The cortex is the major component of the hair shaft and makes up the majority of hair fiber composition. It lies below the cuticle and contributes to the mechanical properties of the hair fiber, including strength and elasticity. The cortex consists of elongated shaped cortical cells rich in keratin filaments as well as an amorphous matrix of sulfur proteins. Cysteine residues in adjacent keratin filaments form covalent disulfide bonds, which confer shape, stability, and resilience to the hair shaft. Other weaker bonds such as the Van der Waals interactions, hydrogen bonds, and coulombic interactions, known as salt links, have a minor role. These bonds can be easily broken just by wetting the hair. Melanin is also present in the cortex and it is the presence of this protein that gives hair color; otherwise, the fiber would not be pigmented.

The medulla appears as continuous, discontinuous, or absent under microscopic examination of human hair fibers. It is viewed as a framework of keratin supporting thin shells of amorphous material bonding air spaces of variable size. Fibers with large medullas can be seen in samples obtained from porcupines or other animal species. Other than in gray hairs, human hairs show great variation in their medullas.

Human hair keratins

Human hair keratins are complex [7]. The hair keratin family has been described as consisting of 17 members, eleven type I acidic and six type II basic keratins. These keratins exhibit a particularly complex expression pattern in the hair‐forming compartment of the follicle [7] (Figure 31.2). In addition, 26 human keratin genes have been described to be largely restricted to the hair follicle [8].

Schematic illustration of not quite sure how this is handled. The figure below from this journal is the one we would like to use. Do I need to come up with a new legend or can we use what is available and just acknowledge? The article and pictures are all readily available.

Figure 31.2 Not quite sure how this is handled. The figure below from this journal is the one we would like to use. Do I need to come up with a new legend or can we use what is available and just acknowledge? The article and pictures are all readily available.

The human type I hair keratin subfamily is comprised of 11 members that are subdivided into several groups. Both group A (hHa1, hHa3‐I, hHa3‐II, hHa4) and group B (hHa7, hHa8) contain highly related hair keratins, whereas group C (hHa2, hHa5, hHa6) is comprised of structurally unrelated hair keratins [9]. The newer type I members, Ka35 and Ka36, are grouped independently of the other type I hair keratins but have been associated with group C and group B, respectively [10, 11].

The human type II hair keratin subfamily consists of six individual members which are divided into two groups. Group A members hHb1, hHb3, and hHb6 are structurally related, while group C members hHb2, hHb4, and hHb5 are considered to be rather distinct. Both in situ hybridization and immunohistochemistry on anagen hair follicles have demonstrated that hHb5 and hHb2 are present in the early stages of hair differentiation in the matrix (hHb5) and cuticle (hHb5, hHb2), respectively. Cortical cells simultaneously express hHb1, hHb3, and hHb6 at an advanced stage of differentiation. In contrast, hHb4 has been undetectable in hair follicle extracts and sections but has been identified as the most significant member of this subfamily in cytoskeletal extracts of dorsal tongue [6, 8].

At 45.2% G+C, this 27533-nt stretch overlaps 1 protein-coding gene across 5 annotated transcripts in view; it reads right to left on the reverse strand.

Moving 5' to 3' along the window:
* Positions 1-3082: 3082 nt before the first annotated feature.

Shampoos: formulations and diversity

Cleaning hair is viewed as a complex task because of the area that needs to be treated. The shampoo product has to also do two things – maintain scalp hygiene and beautify hair. A well‐designed conditioning shampoo can provide shine to fibers and improve manageability, whereas a shampoo with high detergent properties can remove the outer cuticle and leave hair frizzy and dull [12]. This balancing act between good cleaning and beautifying the hair is an art achieved by mixing various ingredients in the correct proportion in the shampoo preparation.


Shampoos contain molecules with both lipophilic and hydrophilic sites. The lipophilic sites bind to sebum and oil‐soluble dirt and the hydrophilic sites bind to water, permitting removal of the sebum with water rinses. There are five basic categories of shampoo detergents: anionics, cationics, amphoterics, nonionics, and natural (Table 31.1). Each of these groups possesses different hair cleansing and conditioning qualities. Modern shampoos contain a mixture of surfactants (usually between two and four) for providing optimum cleaning levels according to hair type and requirement – normal, oily, dyed, permed, colored, or damaged hair. The detergent listed first denotes the primary cleanser which is in highest concentration and the detergent listed second is usually the secondary cleanser designed to offset the shortcomings of the primary detergent.

Anionic detergents

Anionic detergents have a negatively charged hydrophilic polar group and are quite good at removing sebum; however, they tend to leave hair rough, dull with frizz, and subject to static electricity. Anionic detergents can be grouped into different classes that have different selective properties and are typically indicated for patients with oily scalp skin and are not recommended for those with bleached, damaged, and frizzy hair. The classes of anionic detergents include lauryl sulfates, laureth sulfates, sarcosines, and sulfosuccinates and are described in more detail below [12].

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Nov 13, 2022 | Posted by in Dermatology | Comments Off on 31: Hair Physiology and Grooming